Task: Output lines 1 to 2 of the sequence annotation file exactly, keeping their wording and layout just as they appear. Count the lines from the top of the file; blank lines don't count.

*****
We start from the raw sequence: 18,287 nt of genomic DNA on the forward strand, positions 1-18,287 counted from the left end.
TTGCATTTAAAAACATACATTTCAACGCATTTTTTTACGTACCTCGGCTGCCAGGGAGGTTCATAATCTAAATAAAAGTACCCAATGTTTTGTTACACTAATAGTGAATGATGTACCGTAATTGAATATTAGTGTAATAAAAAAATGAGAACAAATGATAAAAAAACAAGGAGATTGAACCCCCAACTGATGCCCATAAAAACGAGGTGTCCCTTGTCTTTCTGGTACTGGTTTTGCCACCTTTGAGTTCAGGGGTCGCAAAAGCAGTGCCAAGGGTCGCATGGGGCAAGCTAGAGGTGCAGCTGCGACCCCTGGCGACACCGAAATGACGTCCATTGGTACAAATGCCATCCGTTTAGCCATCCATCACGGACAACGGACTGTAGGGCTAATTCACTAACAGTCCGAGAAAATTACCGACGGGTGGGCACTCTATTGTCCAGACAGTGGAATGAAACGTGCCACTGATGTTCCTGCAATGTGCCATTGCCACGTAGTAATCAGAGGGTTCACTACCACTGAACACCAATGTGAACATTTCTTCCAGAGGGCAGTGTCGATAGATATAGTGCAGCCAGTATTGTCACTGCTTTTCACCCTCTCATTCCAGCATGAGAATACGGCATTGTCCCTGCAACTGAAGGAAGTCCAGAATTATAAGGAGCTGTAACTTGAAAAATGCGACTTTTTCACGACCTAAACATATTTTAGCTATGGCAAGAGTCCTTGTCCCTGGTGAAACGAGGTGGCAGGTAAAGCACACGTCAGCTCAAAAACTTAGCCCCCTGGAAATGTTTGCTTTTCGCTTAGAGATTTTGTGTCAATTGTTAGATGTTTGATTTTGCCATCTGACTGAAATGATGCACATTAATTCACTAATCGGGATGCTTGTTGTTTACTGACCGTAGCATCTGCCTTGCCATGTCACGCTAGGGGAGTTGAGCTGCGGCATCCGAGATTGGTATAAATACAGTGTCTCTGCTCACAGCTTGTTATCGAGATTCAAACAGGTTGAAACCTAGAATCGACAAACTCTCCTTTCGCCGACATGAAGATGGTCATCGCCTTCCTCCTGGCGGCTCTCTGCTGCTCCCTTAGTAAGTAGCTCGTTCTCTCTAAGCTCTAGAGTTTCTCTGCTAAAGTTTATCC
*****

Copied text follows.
We start from the raw sequence: 18,287 nt of genomic DNA on the forward strand, positions 1-18,287 counted from the left end.
TTGCATTTAAAAACATACATTTCAACGCATTTTTTTACGTACCTCGGCTGCCAGGGAGGTTCATAATCTAAATAAAAGTACCCAATGTTTTGTTACACTAATAGTGAATGATGTACCGTAATTGAATATTAGTGTAATAAAAAAATGAGAACAAATGATAAAAAAACAAGGAGATTGAACCCCCAACTGATGCCCATAAAAACGAGGTGTCCCTTGTCTTTCTGGTACTGGTTTTGCCACCTTTGAGTTCAGGGGTCGCAAAAGCAGTGCCAAGGGTCGCATGGGGCAAGCTAGAGGTGCAGCTGCGACCCCTGGCGACACCGAAATGACGTCCATTGGTACAAATGCCATCCGTTTAGCCATCCATCACGGACAACGGACTGTAGGGCTAATTCACTAACAGTCCGAGAAAATTACCGACGGGTGGGCACTCTATTGTCCAGACAGTGGAATGAAACGTGCCACTGATGTTCCTGCAATGTGCCATTGCCACGTAGTAATCAGAGGGTTCACTACCACTGAACACCAATGTGAACATTTCTTCCAGAGGGCAGTGTCGATAGATATAGTGCAGCCAGTATTGTCACTGCTTTTCACCCTCTCATTCCAGCATGAGAATACGGCATTGTCCCTGCAACTGAAGGAAGTCCAGAATTATAAGGAGCTGTAACTTGAAAAATGCGACTTTTTCACGACCTAAACATATTTTAGCTATGGCAAGAGTCCTTGTCCCTGGTGAAACGAGGTGGCAGGTAAAGCACACGTCAGCTCAAAAACTTAGCCCCCTGGAAATGTTTGCTTTTCGCTTAGAGATTTTGTGTCAATTGTTAGATGTTTGATTTTGCCATCTGACTGAAATGATGCACATTAATTCACTAATCGGGATGCTTGTTGTTTACTGACCGTAGCATCTGCCTTGCCATGTCACGCTAGGGGAGTTGAGCTGCGGCATCCGAGATTGGTATAAATACAGTGTCTCTGCTCACAGCTTGTTATCGAGATTCAAACAGGTTGAAACCTAGAATCGACAAACTCTCCTTTCGCCGACATGAAGATGGTCATCGCCTTCCTCCTGGCGGCTCTCTGCTGCTCCCTTAGTAAGTAGCTCGTTCTCTCTAAGCTCTAGAGTTTCTCTGCTAAAGTTTATCC